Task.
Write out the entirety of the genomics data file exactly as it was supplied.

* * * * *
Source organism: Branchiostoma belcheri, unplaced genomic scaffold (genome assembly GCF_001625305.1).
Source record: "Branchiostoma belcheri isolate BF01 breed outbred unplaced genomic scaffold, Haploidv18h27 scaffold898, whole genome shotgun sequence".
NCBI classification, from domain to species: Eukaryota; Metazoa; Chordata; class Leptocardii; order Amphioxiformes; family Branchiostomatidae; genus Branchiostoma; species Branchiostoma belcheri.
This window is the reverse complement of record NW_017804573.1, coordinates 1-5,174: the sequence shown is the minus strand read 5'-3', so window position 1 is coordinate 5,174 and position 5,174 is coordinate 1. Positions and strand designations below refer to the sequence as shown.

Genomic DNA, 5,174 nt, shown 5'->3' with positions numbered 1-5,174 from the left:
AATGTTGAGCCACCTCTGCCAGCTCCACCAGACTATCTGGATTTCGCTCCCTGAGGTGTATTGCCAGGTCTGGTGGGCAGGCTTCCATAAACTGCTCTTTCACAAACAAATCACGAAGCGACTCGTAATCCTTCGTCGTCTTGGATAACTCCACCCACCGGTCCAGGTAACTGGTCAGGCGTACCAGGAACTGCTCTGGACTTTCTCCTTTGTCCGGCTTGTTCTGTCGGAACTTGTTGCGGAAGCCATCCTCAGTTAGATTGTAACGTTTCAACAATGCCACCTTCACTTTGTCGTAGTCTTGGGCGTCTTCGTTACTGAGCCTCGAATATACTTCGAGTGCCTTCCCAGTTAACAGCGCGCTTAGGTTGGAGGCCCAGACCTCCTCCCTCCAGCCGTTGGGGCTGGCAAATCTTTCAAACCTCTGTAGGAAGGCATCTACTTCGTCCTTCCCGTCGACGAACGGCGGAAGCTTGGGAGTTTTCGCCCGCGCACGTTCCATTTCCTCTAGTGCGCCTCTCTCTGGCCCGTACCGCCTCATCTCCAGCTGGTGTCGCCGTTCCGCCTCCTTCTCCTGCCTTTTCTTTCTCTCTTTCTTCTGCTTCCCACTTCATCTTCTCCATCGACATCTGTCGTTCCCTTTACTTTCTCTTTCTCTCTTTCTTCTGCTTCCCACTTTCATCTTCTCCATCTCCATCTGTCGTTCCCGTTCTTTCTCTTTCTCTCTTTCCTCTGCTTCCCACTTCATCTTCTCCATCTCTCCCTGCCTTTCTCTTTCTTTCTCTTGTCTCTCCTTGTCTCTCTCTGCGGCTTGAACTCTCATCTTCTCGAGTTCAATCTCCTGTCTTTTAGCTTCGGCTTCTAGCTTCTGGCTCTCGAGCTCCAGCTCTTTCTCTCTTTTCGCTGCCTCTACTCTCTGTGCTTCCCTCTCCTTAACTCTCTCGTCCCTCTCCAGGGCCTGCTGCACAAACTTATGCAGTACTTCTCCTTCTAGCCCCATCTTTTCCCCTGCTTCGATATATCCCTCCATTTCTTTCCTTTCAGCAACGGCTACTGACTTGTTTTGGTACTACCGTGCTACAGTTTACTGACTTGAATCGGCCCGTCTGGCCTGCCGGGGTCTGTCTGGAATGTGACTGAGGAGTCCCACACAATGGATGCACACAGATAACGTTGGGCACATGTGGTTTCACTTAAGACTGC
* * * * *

Source organism: Branchiostoma belcheri, unplaced genomic scaffold (genome assembly GCF_001625305.1).
Source record: "Branchiostoma belcheri isolate BF01 breed outbred unplaced genomic scaffold, Haploidv18h27 scaffold898, whole genome shotgun sequence".
NCBI classification, from domain to species: Eukaryota; Metazoa; Chordata; class Leptocardii; order Amphioxiformes; family Branchiostomatidae; genus Branchiostoma; species Branchiostoma belcheri.
This window is the reverse complement of record NW_017804573.1, coordinates 1-5,174: the sequence shown is the minus strand read 5'-3', so window position 1 is coordinate 5,174 and position 5,174 is coordinate 1. Positions and strand designations below refer to the sequence as shown.

Genomic DNA, 5,174 nt, shown 5'->3' with positions numbered 1-5,174 from the left:
AATGTTGAGCCACCTCTGCCAGCTCCACCAGACTATCTGGATTTCGCTCCCTGAGGTGTATTGCCAGGTCTGGTGGGCAGGCTTCCATAAACTGCTCTTTCACAAACAAATCACGAAGCGACTCGTAATCCTTCGTCGTCTTGGATAACTCCACCCACCGGTCCAGGTAACTGGTCAGGCGTACCAGGAACTGCTCTGGACTTTCTCCTTTGTCCGGCTTGTTCTGTCGGAACTTGTTGCGGAAGCCATCCTCAGTTAGATTGTAACGTTTCAACAATGCCACCTTCACTTTGTCGTAGTCTTGGGCGTCTTCGTTACTGAGCCTCGAATATACTTCGAGTGCCTTCCCAGTTAACAGCGCGCTTAGGTTGGAGGCCCAGACCTCCTCCCTCCAGCCGTTGGGGCTGGCAAATCTTTCAAACCTCTGTAGGAAGGCATCTACTTCGTCCTTCCCGTCGACGAACGGCGGAAGCTTGGGAGTTTTCGCCCGCGCACGTTCCATTTCCTCTAGTGCGCCTCTCTCTGGCCCGTACCGCCTCATCTCCAGCTGGTGTCGCCGTTCCGCCTCCTTCTCCTGCCTTTTCTTTCTCTCTTTCTTCTGCTTCCCACTTCATCTTCTCCATCGACATCTGTCGTTCCCTTTACTTTCTCTTTCTCTCTTTCTTCTGCTTCCCACTTTCATCTTCTCCATCTCCATCTGTCGTTCCCGTTCTTTCTCTTTCTCTCTTTCCTCTGCTTCCCACTTCATCTTCTCCATCTCTCCCTGCCTTTCTCTTTCTTTCTCTTGTCTCTCCTTGTCTCTCTCTGCGGCTTGAACTCTCATCTTCTCGAGTTCAATCTCCTGTCTTTTAGCTTCGGCTTCTAGCTTCTGGCTCTCGAGCTCCAGCTCTTTCTCTCTTTTCGCTGCCTCTACTCTCTGTGCTTCCCTCTCCTTAACTCTCTCGTCCCTCTCCAGGGCCTGCTGCACAAACTTATGCAGTACTTCTCCTTCTAGCCCCATCTTTTCCCCTGCTTCGATATATCCCTCCATTTCTTTCCTTTCAGCAACGGCTACTGACTTGTTTTGGTACTACCGTGCTACAGTTTACTGACTTGAATCGGCCCGTCTGGCCTGCCGGGGTCTGTCTGGAATGTGACTGAGGAGTCCCACACAATGGATGCACACAGATAACGTTGGGCACATGTGGTTTCACTTAAGACTGC